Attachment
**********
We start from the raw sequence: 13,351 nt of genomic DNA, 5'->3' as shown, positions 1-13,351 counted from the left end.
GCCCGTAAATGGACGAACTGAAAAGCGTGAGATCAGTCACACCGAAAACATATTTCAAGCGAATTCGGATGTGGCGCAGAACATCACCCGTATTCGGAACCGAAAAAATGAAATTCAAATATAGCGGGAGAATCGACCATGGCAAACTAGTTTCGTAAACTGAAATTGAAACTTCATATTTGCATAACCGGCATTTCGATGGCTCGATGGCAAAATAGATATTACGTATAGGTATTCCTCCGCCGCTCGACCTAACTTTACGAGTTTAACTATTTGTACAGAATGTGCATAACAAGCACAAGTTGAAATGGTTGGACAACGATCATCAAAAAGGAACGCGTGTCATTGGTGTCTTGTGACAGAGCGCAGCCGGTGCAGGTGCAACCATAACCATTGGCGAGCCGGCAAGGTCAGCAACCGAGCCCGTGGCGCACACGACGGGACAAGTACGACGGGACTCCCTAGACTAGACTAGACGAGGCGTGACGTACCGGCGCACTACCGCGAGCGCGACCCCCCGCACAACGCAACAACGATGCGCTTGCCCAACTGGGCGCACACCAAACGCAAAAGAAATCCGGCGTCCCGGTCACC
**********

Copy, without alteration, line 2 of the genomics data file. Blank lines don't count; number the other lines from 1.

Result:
GCCCGTAAATGGACGAACTGAAAAGCGTGAGATCAGTCACACCGAAAACATATTTCAAGCGAATTCGGATGTGGCGCAGAACATCACCCGTATTCGGAACCGAAAAAATGAAATTCAAATATAGCGGGAGAATCGACCATGGCAAACTAGTTTCGTAAACTGAAATTGAAACTTCATATTTGCATAACCGGCATTTCGATGGCTCGATGGCAAAATAGATATTACGTATAGGTATTCCTCCGCCGCTCGACCTAACTTTACGAGTTTAACTATTTGTACAGAATGTGCATAACAAGCACAAGTTGAAATGGTTGGACAACGATCATCAAAAAGGAACGCGTGTCATTGGTGTCTTGTGACAGAGCGCAGCCGGTGCAGGTGCAACCATAACCATTGGCGAGCCGGCAAGGTCAGCAACCGAGCCCGTGGCGCACACGACGGGACAAGTACGACGGGACTCCCTAGACTAGACTAGACGAGGCGTGACGTACCGGCGCACTACCGCGAGCGCGACCCCCCGCACAACGCAACAACGATGCGCTTGCCCAACTGGGCGCACACCAAACGCAAAAGAAATCCGGCGTCCCGGTCACC